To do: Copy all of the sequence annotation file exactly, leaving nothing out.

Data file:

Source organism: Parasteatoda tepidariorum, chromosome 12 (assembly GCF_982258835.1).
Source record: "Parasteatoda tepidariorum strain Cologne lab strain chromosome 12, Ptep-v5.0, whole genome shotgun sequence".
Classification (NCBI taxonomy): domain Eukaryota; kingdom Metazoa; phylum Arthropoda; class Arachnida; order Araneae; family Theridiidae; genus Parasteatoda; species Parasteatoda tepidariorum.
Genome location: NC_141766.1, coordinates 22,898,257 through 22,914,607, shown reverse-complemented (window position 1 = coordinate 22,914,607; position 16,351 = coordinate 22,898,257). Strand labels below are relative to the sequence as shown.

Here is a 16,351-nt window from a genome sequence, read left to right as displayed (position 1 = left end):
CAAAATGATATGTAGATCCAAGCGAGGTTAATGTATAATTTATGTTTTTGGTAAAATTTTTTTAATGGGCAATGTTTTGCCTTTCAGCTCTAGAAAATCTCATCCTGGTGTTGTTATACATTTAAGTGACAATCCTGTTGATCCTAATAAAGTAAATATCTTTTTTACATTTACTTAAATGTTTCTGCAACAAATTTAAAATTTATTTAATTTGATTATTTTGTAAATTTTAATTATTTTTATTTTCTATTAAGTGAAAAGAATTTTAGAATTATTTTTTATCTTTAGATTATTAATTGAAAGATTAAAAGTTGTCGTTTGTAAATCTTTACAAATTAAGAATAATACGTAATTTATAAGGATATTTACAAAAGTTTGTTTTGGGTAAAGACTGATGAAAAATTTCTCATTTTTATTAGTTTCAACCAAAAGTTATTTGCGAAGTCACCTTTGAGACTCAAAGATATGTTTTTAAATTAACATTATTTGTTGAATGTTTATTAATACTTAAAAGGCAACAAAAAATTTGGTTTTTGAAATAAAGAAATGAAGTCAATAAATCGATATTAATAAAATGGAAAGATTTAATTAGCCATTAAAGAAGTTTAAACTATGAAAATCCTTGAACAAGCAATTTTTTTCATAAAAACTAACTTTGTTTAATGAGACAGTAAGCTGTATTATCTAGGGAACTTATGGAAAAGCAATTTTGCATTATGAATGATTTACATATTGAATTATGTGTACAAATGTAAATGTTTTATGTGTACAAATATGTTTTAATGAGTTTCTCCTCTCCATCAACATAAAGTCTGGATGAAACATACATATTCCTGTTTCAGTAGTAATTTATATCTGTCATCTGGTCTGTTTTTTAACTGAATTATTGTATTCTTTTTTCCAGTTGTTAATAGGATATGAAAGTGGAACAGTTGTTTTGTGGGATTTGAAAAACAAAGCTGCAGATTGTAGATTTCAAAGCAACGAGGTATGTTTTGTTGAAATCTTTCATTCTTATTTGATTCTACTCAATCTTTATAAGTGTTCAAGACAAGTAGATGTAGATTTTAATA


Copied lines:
Source organism: Parasteatoda tepidariorum, chromosome 12 (assembly GCF_982258835.1).
Source record: "Parasteatoda tepidariorum strain Cologne lab strain chromosome 12, Ptep-v5.0, whole genome shotgun sequence".
Classification (NCBI taxonomy): domain Eukaryota; kingdom Metazoa; phylum Arthropoda; class Arachnida; order Araneae; family Theridiidae; genus Parasteatoda; species Parasteatoda tepidariorum.
Genome location: NC_141766.1, coordinates 22,898,257 through 22,914,607, shown reverse-complemented (window position 1 = coordinate 22,914,607; position 16,351 = coordinate 22,898,257). Strand labels below are relative to the sequence as shown.

Here is a 16,351-nt window from a genome sequence, read left to right as displayed (position 1 = left end):
CAAAATGATATGTAGATCCAAGCGAGGTTAATGTATAATTTATGTTTTTGGTAAAATTTTTTTAATGGGCAATGTTTTGCCTTTCAGCTCTAGAAAATCTCATCCTGGTGTTGTTATACATTTAAGTGACAATCCTGTTGATCCTAATAAAGTAAATATCTTTTTTACATTTACTTAAATGTTTCTGCAACAAATTTAAAATTTATTTAATTTGATTATTTTGTAAATTTTAATTATTTTTATTTTCTATTAAGTGAAAAGAATTTTAGAATTATTTTTTATCTTTAGATTATTAATTGAAAGATTAAAAGTTGTCGTTTGTAAATCTTTACAAATTAAGAATAATACGTAATTTATAAGGATATTTACAAAAGTTTGTTTTGGGTAAAGACTGATGAAAAATTTCTCATTTTTATTAGTTTCAACCAAAAGTTATTTGCGAAGTCACCTTTGAGACTCAAAGATATGTTTTTAAATTAACATTATTTGTTGAATGTTTATTAATACTTAAAAGGCAACAAAAAATTTGGTTTTTGAAATAAAGAAATGAAGTCAATAAATCGATATTAATAAAATGGAAAGATTTAATTAGCCATTAAAGAAGTTTAAACTATGAAAATCCTTGAACAAGCAATTTTTTTCATAAAAACTAACTTTGTTTAATGAGACAGTAAGCTGTATTATCTAGGGAACTTATGGAAAAGCAATTTTGCATTATGAATGATTTACATATTGAATTATGTGTACAAATGTAAATGTTTTATGTGTACAAATATGTTTTAATGAGTTTCTCCTCTCCATCAACATAAAGTCTGGATGAAACATACATATTCCTGTTTCAGTAGTAATTTATATCTGTCATCTGGTCTGTTTTTTAACTGAATTATTGTATTCTTTTTTCCAGTTGTTAATAGGATATGAAAGTGGAACAGTTGTTTTGTGGGATTTGAAAAACAAAGCTGCAGATTGTAGATTTCAAAGCAACGAGGTATGTTTTGTTGAAATCTTTCATTCTTATTTGATTCTACTCAATCTTTATAAGTGTTCAAGACAAGTAGATGTAGATTTTAATA